Let me first explain this principle with an example: if an animal urinates in a lake (which happens all the time), the water of this lake is still lawful for drink and ablution (wudu) so long as the colour, odour, and taste of the water are unchanged by the urine. This is an example of the principle of istihlak, or extreme dilution, which can be stated as follows: When a prohibited substance is diluted in a lawful medium to the extent that none of the known properties of the prohibited substance are noticeable in the lawful medium, then the prohibited substance can be ignored. This principle is based on analogous situations that happened at the time of the Prophet Muhammad (sallallahu `alayhi wa sallam). For example, some people asked the Prophet (sallallahu `alayhi wa sallam) about a well in which carrion fell. (Carrion is considered impure and anything contaminated by it is prohibited.) The Prophet (sallallahu `alayhi wa sallam) responded that if the water was more than a specified amount then there was no harm in using it. Similarly, the companions of the Prophet Muhammad (may Allah be pleased with them) would continue to drink fruit juice until it showed signs of fermentation; thus, they would only stop drinking from the juice if its smell or taste indicated that it had become wine. Fermentation of fruit juice begins almost immediately, especially in the heat of the desert. However, these untraceable amounts of alcohol, which do not affect taste or smell, were ignored by the companions of the Prophet Muhammad (may Allah be pleased with them).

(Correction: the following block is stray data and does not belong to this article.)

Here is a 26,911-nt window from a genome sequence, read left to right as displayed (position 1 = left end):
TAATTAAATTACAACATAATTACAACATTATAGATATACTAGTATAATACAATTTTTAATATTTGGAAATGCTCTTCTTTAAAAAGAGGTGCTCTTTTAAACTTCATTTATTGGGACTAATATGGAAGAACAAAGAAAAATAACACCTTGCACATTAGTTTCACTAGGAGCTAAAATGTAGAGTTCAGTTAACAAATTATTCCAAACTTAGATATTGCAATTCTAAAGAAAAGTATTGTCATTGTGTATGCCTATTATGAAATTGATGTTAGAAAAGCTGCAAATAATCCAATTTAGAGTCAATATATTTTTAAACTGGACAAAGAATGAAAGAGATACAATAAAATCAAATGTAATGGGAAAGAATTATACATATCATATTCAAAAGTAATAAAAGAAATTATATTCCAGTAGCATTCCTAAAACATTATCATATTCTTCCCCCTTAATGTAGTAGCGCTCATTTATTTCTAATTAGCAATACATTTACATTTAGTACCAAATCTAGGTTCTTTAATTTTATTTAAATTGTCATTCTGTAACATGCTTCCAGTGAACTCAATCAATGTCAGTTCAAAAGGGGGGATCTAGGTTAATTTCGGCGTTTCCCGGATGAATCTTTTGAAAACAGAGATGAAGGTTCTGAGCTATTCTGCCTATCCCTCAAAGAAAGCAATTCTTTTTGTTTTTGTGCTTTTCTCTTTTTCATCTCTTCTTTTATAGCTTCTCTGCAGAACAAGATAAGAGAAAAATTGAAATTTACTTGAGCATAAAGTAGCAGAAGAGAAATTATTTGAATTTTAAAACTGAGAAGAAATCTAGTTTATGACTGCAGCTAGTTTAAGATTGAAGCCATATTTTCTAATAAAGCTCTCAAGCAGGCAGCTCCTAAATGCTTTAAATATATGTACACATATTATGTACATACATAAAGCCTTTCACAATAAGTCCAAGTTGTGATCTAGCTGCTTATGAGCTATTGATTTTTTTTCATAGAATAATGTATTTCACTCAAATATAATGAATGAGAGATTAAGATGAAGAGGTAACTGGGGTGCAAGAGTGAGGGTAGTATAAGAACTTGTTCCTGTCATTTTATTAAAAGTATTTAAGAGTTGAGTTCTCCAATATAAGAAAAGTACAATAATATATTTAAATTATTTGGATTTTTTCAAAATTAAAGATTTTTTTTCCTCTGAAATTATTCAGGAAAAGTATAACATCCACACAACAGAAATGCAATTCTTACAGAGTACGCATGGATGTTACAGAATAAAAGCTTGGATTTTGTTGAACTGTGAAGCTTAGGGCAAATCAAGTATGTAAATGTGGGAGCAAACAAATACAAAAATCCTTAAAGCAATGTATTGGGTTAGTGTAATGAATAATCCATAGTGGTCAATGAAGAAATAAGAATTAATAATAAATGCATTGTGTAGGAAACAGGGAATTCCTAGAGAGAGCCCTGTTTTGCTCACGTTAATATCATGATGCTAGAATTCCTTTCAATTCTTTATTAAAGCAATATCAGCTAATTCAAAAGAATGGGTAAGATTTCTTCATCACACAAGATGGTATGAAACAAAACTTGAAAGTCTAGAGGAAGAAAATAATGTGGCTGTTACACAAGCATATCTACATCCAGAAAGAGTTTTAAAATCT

One might be tempted to contest the validity of this principle by mentioning the well-known and authentic hadith indicating that if a large amount of a substance intoxicates then even a drop of it is forbidden. However, Islamic texts have to be interpreted wholistically; taking one particular verse from the Qur'an or one hadith and ignoring all other texts can lead to strange and contradictory rulings. Scholars have interpreted this hadith in combination with the previous two situations to mean that if a large amount (which a human being can reasonably ingest) of a substance intoxicates, then even a drop of it is forbidden. As an example, trace amounts of alcohol are present in some colas. (The alcohol is used to distribute the dye.) Even if a man were to drink cola containing trace amounts of alcohol all day, he would never be affected by the alcohol since the concentration is so minimal.